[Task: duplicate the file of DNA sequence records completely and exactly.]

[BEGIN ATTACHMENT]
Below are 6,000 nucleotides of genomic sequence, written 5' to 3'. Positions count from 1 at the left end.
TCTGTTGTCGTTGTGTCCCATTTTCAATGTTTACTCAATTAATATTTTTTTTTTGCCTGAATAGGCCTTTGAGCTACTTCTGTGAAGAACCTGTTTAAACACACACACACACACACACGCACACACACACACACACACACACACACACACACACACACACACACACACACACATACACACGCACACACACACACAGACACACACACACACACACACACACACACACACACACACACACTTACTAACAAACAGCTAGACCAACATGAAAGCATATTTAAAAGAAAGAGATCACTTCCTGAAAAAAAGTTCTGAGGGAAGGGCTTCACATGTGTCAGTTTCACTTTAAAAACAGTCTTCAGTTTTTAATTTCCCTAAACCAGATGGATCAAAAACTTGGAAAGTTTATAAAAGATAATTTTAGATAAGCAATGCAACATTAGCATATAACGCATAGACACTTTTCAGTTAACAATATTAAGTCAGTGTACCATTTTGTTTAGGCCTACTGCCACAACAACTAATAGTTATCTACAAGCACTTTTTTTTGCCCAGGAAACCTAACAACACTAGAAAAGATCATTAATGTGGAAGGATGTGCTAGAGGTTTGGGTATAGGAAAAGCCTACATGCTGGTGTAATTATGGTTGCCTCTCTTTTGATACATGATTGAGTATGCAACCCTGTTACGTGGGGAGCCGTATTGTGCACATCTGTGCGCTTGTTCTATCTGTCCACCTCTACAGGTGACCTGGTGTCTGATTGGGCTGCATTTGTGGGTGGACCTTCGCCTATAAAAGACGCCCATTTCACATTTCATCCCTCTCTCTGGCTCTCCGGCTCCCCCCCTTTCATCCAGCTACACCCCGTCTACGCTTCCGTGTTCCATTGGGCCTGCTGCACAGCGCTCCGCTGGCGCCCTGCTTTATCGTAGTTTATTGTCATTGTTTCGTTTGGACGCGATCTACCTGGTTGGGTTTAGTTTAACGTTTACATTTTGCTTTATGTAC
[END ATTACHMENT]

Below are 6,000 nucleotides of genomic sequence, written 5' to 3'. Positions count from 1 at the left end.
TCTGTTGTCGTTGTGTCCCATTTTCAATGTTTACTCAATTAATATTTTTTTTTTGCCTGAATAGGCCTTTGAGCTACTTCTGTGAAGAACCTGTTTAAACACACACACACACACACACGCACACACACACACACACACACACACACACACACACACACACACACACACACACATACACACGCACACACACACACAGACACACACACACACACACACACACACACACACACACACACACTTACTAACAAACAGCTAGACCAACATGAAAGCATATTTAAAAGAAAGAGATCACTTCCTGAAAAAAAGTTCTGAGGGAAGGGCTTCACATGTGTCAGTTTCACTTTAAAAACAGTCTTCAGTTTTTAATTTCCCTAAACCAGATGGATCAAAAACTTGGAAAGTTTATAAAAGATAATTTTAGATAAGCAATGCAACATTAGCATATAACGCATAGACACTTTTCAGTTAACAATATTAAGTCAGTGTACCATTTTGTTTAGGCCTACTGCCACAACAACTAATAGTTATCTACAAGCACTTTTTTTTGCCCAGGAAACCTAACAACACTAGAAAAGATCATTAATGTGGAAGGATGTGCTAGAGGTTTGGGTATAGGAAAAGCCTACATGCTGGTGTAATTATGGTTGCCTCTCTTTTGATACATGATTGAGTATGCAACCCTGTTACGTGGGGAGCCGTATTGTGCACATCTGTGCGCTTGTTCTATCTGTCCACCTCTACAGGTGACCTGGTGTCTGATTGGGCTGCATTTGTGGGTGGACCTTCGCCTATAAAAGACGCCCATTTCACATTTCATCCCTCTCTCTGGCTCTCCGGCTCCCCCCCTTTCATCCAGCTACACCCCGTCTACGCTTCCGTGTTCCATTGGGCCTGCTGCACAGCGCTCCGCTGGCGCCCTGCTTTATCGTAGTTTATTGTCATTGTTTCGTTTGGACGCGATCTACCTGGTTGGGTTTAGTTTAACGTTTACATTTTGCTTTATGTAC